“Choose what you want to do … dance, talk or be lifted up to where you can see how other people make things work. Sit out over space with a drink and tune in to what’s happening elsewhere in the city. Try starting a riot or beginning a painting – or just lie back and stare at the sky.”

2014’s pop-up Fun Palaces are happening all across the UK, using venues and buildings already in existence, but asking for a new attitude and mentality. You can read more of Stella Duffy’s approach here 

Agent 160 Theatre Company is creating the Fun Palace in Wales, and as one of the patrons of the organisation alongside Sharon Morgan and Timberlake Wertenbaker, I’m honoured to be involved. Agent 160 is a company of women playwrights, initiated to address the massive gender imbalance in professional theatre, where only 17% of all plays produced are by women playwrights. It takes its name from the Restoration playwright and spy, Aphra Behn (1640-1689), whose code name was Agent 160.

Agent 160 is commissioning 16 women playwrights to write short monologues, to be performed by women and directed by women, at The Wales Millennium Centre in Cardiff over the weekend of October 4th and 5th 2014.The playwrights are: Sandra Bendelow, Sam Burns, Vittoria Cafolla, Poppy Corbett, Branwen Davies, Abigail Docherty, Clare Duffy, Samantha Ellis, Sarah Grochala, Katie McCullough, Sharon Morgan, Kaite O’Reilly, Lisa Parry, Marged Parry, Lindsay Rodden and Shannon Yee.

On her plans for the Welsh Agent 160 Fun Palace, designer Anna Bliss Scully says:

“I will create a space where members of the public can chance upon a new world; a secret story; a slip in time; a fresh perspective. It might be a car, a shed, a boat, or an area of a building they know well, but within it, the audience will find a new dimension: a space that responds to them, to its surrounding environment, and to the story we tell within it.”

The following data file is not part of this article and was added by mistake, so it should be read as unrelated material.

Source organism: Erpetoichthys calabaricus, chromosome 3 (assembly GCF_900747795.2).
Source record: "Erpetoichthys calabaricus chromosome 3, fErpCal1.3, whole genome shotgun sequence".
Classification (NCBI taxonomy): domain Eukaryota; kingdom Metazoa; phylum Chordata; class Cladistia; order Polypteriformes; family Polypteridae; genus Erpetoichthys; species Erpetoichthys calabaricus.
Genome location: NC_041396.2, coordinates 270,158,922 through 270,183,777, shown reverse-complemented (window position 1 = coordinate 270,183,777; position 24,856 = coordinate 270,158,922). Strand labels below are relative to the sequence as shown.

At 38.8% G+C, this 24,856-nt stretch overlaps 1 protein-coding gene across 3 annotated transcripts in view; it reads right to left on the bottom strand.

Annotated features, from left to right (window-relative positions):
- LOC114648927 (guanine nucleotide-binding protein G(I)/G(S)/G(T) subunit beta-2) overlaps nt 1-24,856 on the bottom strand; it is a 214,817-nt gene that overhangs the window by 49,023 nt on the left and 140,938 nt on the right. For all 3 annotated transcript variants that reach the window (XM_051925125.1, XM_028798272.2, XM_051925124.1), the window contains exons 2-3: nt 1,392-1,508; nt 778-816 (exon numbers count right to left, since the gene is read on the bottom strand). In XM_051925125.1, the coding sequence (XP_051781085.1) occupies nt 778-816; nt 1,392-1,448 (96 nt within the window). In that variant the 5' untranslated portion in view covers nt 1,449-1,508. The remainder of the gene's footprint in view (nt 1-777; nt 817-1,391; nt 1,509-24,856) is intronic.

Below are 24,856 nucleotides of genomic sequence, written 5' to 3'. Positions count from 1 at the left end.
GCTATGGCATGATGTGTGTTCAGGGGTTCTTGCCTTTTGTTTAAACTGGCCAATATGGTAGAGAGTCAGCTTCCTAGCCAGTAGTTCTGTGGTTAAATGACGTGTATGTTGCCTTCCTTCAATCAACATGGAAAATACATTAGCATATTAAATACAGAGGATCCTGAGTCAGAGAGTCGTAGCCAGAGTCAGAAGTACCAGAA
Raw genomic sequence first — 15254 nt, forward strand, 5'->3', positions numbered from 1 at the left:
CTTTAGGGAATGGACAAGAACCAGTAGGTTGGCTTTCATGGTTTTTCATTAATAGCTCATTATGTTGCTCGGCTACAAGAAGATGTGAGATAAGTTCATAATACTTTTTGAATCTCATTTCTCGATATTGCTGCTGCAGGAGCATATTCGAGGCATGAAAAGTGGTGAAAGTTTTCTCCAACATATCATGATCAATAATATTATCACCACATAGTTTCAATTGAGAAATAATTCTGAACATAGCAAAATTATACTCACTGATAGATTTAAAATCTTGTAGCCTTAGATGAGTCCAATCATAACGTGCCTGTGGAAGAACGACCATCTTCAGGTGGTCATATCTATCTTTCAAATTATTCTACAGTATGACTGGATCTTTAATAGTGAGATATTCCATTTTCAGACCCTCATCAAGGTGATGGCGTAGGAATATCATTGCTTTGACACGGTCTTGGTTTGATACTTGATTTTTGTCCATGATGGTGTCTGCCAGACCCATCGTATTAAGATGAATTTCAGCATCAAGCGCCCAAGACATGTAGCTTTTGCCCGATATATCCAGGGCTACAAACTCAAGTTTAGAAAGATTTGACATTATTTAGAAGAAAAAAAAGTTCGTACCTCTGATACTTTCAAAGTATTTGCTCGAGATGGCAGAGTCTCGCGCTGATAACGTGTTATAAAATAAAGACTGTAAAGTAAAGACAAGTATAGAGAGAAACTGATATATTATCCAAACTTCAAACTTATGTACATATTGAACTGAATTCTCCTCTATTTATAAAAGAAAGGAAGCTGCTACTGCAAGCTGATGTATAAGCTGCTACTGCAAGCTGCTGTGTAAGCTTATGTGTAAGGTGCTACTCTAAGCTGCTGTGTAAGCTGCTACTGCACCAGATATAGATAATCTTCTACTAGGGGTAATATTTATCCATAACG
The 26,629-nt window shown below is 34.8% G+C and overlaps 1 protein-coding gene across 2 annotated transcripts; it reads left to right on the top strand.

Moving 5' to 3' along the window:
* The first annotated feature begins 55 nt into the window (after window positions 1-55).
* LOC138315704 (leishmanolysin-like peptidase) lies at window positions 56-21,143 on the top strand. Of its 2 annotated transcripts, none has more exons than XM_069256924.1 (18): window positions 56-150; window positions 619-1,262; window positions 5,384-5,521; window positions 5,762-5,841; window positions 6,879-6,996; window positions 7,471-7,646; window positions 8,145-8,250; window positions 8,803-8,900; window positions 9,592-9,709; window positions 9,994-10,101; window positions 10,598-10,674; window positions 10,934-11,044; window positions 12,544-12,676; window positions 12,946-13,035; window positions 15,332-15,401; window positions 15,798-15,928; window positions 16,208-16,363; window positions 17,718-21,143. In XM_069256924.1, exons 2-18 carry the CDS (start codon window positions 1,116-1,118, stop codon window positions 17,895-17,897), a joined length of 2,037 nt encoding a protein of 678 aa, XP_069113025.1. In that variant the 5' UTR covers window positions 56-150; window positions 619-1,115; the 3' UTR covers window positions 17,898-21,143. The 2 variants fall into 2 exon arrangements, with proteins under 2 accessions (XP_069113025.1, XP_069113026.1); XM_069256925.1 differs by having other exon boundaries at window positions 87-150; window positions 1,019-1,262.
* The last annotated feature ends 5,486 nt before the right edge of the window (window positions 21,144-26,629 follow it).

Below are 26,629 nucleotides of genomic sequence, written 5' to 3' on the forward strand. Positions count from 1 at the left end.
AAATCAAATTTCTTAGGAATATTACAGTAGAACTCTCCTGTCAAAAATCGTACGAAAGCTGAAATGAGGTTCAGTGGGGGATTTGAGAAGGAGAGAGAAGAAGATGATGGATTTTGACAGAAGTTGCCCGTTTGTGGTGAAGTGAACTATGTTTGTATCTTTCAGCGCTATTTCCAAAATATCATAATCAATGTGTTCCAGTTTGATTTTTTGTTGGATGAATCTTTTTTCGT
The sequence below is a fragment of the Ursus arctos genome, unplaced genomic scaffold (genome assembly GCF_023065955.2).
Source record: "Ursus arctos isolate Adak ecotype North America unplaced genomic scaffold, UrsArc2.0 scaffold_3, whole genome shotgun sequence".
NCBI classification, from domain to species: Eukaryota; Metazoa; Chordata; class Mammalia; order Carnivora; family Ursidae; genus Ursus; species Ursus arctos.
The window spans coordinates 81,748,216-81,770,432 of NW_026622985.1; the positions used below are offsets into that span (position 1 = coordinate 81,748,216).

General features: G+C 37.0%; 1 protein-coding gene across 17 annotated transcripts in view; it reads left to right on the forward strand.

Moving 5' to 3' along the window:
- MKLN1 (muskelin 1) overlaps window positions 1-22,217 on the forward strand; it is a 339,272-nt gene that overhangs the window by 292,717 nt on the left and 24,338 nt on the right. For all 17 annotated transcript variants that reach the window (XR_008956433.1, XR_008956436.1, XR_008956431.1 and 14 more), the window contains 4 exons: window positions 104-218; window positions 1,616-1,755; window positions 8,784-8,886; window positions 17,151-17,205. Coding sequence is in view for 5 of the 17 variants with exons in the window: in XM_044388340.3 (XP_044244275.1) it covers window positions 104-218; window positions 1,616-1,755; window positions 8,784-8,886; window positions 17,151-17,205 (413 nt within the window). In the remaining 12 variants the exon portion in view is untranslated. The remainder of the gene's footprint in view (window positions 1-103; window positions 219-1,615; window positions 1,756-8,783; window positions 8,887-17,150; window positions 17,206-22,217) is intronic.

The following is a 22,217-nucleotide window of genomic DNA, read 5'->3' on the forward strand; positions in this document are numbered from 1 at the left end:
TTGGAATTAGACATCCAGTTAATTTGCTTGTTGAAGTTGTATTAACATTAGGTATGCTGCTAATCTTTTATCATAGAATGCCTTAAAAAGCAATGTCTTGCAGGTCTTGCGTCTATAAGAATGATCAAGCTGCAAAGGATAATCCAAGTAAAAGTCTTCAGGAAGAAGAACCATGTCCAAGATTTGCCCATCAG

Agent 160 have a Kickstarter campaign to ensure this dream project happens, and you can support the initiative or just find out more at: https://www.kickstarter.com/projects/agent160/you-can-help-make-agent-160s-fun-palace-in-wales-h

Austerity is not a time for imaginations to become small, or the arts to be crushed. If you can support this initiative – either Agent 160’s Kickstarter campaign or whatever one may be local to you (or create your own!), please do so.


On St Patrick’s Day…

St Patrick’s Day always used to be a big occasion for me in the past, especially the St Patrick’s Day Parade through the centre of Birmingham, where I grew up. For years after the 1974 Birmingham pub bombings, the Irish Day parade didn’t occur – there was a sense of shame and an often antagonistic and difficult relationship between the city and its Irish inhabiatants. Once the parades began again, in 2000 I was commissioned to write a play for the Birmingham Rep’ about this most complex of dynamics between the English West Midlands and the immigrants who built it. ‘Belonging’ explored identity politics in a multicultural city, where ‘home’ is invariably elsewhere.

I’m delighted that another play of mine manages to be part of an unofficial celebration of Irishness in Chicago this evening. ‘The Almond and the Seahorse’ will be at Victory Gardens at 7.30pm tonight as part of The International Voices Project, directed by Sandy Shinner, with an after show discussion chaired by John Green.  http://www.ivpchicago.org/

I wish I was there, but the miracles of technology will hopefully enable me to hear the discussion – rather as technology allowed my dear friend Sarah ‘California’ Hill advise the actors on the pronunciation of the Welsh phrases in the play. Sarah is from California (hence the nickname), and lives in Wales in a phenomenally creative bilingual household, which I also call (one of my) ‘home'(s). I loved the fact my American friend based in Cardiff was advising actors in America on how to speak Cymraeg in a play written in Wales by a Birmingham-Irish playwright…

Issues of nationality and division and where we may belong, and where – of perhaps many places – we call ‘home’ has never been so insignificant to me this March 17th…

Women playwrights and theatre: some facts

As Sphinx Theatre company revealed at their Vamps, Vixens and Feminists conference in 2009, 17% of the plays professionally produced in the UK are by women playwrights.